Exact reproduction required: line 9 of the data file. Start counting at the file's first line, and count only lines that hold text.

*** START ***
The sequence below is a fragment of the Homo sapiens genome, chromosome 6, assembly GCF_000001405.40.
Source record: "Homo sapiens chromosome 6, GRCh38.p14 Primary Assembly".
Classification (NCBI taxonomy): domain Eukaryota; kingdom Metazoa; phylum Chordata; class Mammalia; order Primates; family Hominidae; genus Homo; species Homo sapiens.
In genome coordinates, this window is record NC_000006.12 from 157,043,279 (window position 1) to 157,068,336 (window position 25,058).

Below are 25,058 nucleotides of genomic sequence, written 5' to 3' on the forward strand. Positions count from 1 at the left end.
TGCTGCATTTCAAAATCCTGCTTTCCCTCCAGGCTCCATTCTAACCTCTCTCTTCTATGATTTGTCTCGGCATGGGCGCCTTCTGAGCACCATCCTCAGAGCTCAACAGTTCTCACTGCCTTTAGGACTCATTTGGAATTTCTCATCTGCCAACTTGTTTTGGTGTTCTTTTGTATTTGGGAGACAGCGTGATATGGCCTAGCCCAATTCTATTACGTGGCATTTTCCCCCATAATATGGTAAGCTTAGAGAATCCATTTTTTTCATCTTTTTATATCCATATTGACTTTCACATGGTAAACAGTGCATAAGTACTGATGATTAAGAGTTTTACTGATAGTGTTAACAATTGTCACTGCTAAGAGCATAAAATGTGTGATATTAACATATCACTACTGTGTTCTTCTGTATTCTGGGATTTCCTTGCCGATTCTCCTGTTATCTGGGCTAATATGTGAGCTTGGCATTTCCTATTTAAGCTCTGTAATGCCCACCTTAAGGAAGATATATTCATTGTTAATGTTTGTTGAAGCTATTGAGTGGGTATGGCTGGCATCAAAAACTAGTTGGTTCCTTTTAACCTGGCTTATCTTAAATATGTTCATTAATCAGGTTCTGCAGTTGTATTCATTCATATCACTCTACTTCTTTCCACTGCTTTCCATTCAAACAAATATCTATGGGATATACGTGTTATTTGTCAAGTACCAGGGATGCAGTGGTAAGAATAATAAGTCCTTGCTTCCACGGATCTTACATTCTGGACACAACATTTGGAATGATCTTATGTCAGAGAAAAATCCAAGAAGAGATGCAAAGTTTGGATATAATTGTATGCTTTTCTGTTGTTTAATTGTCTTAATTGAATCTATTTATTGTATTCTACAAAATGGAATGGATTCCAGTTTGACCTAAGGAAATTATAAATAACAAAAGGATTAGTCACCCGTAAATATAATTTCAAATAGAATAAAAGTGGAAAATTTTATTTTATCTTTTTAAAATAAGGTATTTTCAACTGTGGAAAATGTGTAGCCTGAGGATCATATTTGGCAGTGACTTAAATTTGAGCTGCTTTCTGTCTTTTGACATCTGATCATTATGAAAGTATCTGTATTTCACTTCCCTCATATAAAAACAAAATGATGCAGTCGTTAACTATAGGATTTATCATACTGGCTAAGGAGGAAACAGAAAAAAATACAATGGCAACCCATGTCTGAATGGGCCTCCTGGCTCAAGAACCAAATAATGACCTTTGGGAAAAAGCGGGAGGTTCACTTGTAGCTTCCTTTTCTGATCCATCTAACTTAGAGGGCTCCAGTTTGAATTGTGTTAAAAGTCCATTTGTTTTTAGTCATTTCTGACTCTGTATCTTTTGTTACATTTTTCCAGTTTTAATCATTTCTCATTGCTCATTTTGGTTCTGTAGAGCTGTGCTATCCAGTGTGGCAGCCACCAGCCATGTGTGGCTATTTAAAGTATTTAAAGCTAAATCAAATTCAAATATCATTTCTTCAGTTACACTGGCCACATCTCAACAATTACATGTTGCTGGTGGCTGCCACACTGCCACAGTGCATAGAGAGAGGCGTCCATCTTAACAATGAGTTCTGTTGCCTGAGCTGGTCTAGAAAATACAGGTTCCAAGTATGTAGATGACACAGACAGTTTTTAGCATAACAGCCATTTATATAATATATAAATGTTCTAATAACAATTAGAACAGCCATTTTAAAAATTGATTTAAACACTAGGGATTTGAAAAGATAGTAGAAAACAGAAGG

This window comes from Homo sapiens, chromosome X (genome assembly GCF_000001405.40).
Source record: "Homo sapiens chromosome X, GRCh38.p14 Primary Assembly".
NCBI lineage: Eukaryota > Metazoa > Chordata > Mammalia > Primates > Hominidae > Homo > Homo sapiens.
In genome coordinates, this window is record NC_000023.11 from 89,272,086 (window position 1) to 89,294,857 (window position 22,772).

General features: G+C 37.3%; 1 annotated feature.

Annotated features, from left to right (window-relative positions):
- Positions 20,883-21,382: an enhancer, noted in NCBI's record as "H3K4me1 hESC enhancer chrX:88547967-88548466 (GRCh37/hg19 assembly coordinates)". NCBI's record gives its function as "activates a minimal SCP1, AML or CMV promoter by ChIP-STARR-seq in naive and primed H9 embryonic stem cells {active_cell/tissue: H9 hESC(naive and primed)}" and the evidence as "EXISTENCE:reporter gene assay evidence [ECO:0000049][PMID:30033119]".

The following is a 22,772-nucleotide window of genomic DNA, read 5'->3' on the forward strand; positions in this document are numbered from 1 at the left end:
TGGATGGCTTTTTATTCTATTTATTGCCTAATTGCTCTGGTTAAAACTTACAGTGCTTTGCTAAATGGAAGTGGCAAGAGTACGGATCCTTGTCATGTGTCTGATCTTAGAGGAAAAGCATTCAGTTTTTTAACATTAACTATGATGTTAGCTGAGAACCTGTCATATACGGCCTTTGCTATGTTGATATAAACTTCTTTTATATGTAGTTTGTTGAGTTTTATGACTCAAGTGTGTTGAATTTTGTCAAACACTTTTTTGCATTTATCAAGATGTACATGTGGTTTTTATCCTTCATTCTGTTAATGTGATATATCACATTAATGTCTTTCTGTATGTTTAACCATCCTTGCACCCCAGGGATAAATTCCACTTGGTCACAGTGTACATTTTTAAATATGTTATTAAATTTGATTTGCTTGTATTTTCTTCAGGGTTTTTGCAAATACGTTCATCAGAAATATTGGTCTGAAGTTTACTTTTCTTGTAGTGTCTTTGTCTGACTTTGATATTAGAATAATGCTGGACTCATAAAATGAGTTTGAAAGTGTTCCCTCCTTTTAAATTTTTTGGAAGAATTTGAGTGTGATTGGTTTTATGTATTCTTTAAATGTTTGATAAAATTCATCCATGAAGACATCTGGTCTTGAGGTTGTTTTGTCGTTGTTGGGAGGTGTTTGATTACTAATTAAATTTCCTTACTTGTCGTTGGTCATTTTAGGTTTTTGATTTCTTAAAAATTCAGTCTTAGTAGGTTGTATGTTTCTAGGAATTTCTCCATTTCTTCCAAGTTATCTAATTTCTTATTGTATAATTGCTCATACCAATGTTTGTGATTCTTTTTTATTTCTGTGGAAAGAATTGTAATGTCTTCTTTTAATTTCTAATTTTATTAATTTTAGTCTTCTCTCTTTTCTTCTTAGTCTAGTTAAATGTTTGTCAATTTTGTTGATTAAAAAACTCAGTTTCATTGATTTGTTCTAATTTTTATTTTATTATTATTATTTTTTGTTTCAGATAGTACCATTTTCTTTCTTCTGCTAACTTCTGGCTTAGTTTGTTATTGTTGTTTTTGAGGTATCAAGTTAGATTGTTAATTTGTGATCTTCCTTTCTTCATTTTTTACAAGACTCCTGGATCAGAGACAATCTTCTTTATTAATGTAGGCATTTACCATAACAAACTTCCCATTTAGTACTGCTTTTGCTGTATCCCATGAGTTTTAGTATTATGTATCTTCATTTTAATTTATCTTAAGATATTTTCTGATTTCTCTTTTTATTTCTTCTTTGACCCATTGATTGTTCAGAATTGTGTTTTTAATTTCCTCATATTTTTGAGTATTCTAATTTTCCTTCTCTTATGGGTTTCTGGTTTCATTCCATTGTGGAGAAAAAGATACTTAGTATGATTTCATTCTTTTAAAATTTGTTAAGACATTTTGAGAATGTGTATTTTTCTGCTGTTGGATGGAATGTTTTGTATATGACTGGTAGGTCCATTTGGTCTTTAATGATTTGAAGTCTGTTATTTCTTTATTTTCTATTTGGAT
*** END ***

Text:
NCBI lineage: Eukaryota > Metazoa > Chordata > Mammalia > Primates > Hominidae > Homo > Homo sapiens.